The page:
Gross gaming revenue (GGR) in Macau totaled MOP302.85 billion ($37.57 billion) for 2018, according to the Gaming Inspection and Coordination Bureau (DICJ).
The amount was 14% higher than the MOP265.74 billion ($32.97 billion) posted in 2017. In a note, Union Gaming’s Grant Govertsen said the year’s revenue would have been even higher by as much as 1%, but for three one-time events, namely Typhoon Mangkhut in mid-September, the mid-Autumn festival’s timing, and Chinese President Xi Jinping’s visit during the opening of the Hong Kong-Zhuhai-Macau (HKZM) Bridge last October.
The GGR figures, according to Govertsen, were “broadly in line with our initial projections for the year (mid-teens) albeit with an even better mix of mass business relative to VIP than originally expected.”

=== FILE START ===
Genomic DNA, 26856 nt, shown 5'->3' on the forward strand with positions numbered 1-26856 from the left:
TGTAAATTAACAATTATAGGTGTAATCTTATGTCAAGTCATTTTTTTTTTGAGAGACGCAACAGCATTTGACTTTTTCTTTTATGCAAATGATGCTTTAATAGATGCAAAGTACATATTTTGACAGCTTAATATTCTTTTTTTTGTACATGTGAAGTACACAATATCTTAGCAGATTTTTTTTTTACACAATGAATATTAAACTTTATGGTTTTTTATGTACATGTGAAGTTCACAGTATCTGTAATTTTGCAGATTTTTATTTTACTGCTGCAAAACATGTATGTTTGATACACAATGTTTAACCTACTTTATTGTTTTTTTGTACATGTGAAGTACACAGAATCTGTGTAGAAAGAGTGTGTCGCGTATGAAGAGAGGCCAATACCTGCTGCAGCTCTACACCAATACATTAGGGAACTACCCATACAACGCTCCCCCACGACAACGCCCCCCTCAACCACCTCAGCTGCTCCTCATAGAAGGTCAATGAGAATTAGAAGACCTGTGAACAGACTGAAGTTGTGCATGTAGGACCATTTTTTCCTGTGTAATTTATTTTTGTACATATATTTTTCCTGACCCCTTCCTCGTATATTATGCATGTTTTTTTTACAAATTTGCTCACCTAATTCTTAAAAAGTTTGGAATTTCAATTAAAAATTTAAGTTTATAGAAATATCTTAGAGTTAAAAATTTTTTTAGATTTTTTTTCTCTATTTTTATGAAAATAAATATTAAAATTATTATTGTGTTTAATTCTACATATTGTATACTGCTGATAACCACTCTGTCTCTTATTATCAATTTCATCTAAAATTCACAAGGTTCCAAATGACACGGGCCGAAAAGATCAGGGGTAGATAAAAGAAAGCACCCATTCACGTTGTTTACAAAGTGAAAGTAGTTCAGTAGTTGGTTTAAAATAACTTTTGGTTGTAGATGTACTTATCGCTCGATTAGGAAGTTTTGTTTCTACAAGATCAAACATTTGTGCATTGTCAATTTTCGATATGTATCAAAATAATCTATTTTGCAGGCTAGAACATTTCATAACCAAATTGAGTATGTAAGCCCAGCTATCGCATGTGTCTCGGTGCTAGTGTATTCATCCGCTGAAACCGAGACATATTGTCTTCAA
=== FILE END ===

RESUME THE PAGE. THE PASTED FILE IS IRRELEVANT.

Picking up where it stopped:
He added that while a 15.3% increase in visitor arrivals to the Special Administrative Region in November has been attributed to the HKZM Bridge, the increase in visits has not made for added casino activity, with the bridge serving as substitute to ferry services to and from Hong Kong and Zhuhai, passing through Macau.
“In reality, we believe that true visitation to Macau is increasing modestly, while spend/visitor is also up nicely,” Govertsen said.
For December, GGR was up 16.6% from the same period in 2017, to MOP26.47 billion ($3.28 billion). According to Govertsen, this was above consensus, with Bloomberg having projected 11% year-on-year growth with a range of 9%-15%. GGR per day was MOP853.81 million ($105.93 million), 3% above the year’s average.
Govertsen said he expected Macau’s GGR growth to be about 4% a month for January and February, as well as for the first quarter. “The mass market remains strong, although our on-the-ground conversations suggested VIP grew nicely during December after a few softer months. As we look into 1Q19, and contemplate the timing of Chinese New Year, we would not be surprised if January was flattish and February was up in the mid/high single digits,” he said.
For the whole 2019, growth is expected in the “mid-single digits, or broadly speaking, in line with GDP,” Govertsen said.